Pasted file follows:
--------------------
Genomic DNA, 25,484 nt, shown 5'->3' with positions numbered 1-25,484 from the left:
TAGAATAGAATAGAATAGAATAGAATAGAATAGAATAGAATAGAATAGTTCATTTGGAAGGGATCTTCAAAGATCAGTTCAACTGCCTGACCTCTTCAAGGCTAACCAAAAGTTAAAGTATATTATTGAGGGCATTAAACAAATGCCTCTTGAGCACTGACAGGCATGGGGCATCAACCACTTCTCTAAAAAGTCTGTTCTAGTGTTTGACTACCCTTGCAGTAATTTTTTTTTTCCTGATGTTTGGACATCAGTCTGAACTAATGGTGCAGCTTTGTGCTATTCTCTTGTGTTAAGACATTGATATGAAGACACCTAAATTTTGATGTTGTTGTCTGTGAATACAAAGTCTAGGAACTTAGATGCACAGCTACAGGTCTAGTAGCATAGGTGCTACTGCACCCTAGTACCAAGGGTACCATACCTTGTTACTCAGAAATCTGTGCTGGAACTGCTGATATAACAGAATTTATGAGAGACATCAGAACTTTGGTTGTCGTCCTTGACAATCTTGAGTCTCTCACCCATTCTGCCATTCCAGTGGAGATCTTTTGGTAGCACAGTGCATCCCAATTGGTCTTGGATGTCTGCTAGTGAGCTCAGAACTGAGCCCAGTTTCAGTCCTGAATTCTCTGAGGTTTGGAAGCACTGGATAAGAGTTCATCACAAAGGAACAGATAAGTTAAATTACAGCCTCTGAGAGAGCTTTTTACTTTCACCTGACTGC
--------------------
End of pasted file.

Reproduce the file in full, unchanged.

Genomic DNA, 25,484 nt, shown 5'->3' with positions numbered 1-25,484 from the left:
TAGAATAGAATAGAATAGAATAGAATAGAATAGAATAGAATAGAATAGTTCATTTGGAAGGGATCTTCAAAGATCAGTTCAACTGCCTGACCTCTTCAAGGCTAACCAAAAGTTAAAGTATATTATTGAGGGCATTAAACAAATGCCTCTTGAGCACTGACAGGCATGGGGCATCAACCACTTCTCTAAAAAGTCTGTTCTAGTGTTTGACTACCCTTGCAGTAATTTTTTTTTTCCTGATGTTTGGACATCAGTCTGAACTAATGGTGCAGCTTTGTGCTATTCTCTTGTGTTAAGACATTGATATGAAGACACCTAAATTTTGATGTTGTTGTCTGTGAATACAAAGTCTAGGAACTTAGATGCACAGCTACAGGTCTAGTAGCATAGGTGCTACTGCACCCTAGTACCAAGGGTACCATACCTTGTTACTCAGAAATCTGTGCTGGAACTGCTGATATAACAGAATTTATGAGAGACATCAGAACTTTGGTTGTCGTCCTTGACAATCTTGAGTCTCTCACCCATTCTGCCATTCCAGTGGAGATCTTTTGGTAGCACAGTGCATCCCAATTGGTCTTGGATGTCTGCTAGTGAGCTCAGAACTGAGCCCAGTTTCAGTCCTGAATTCTCTGAGGTTTGGAAGCACTGGATAAGAGTTCATCACAAAGGAACAGATAAGTTAAATTACAGCCTCTGAGAGAGCTTTTTACTTTCACCTGACTGC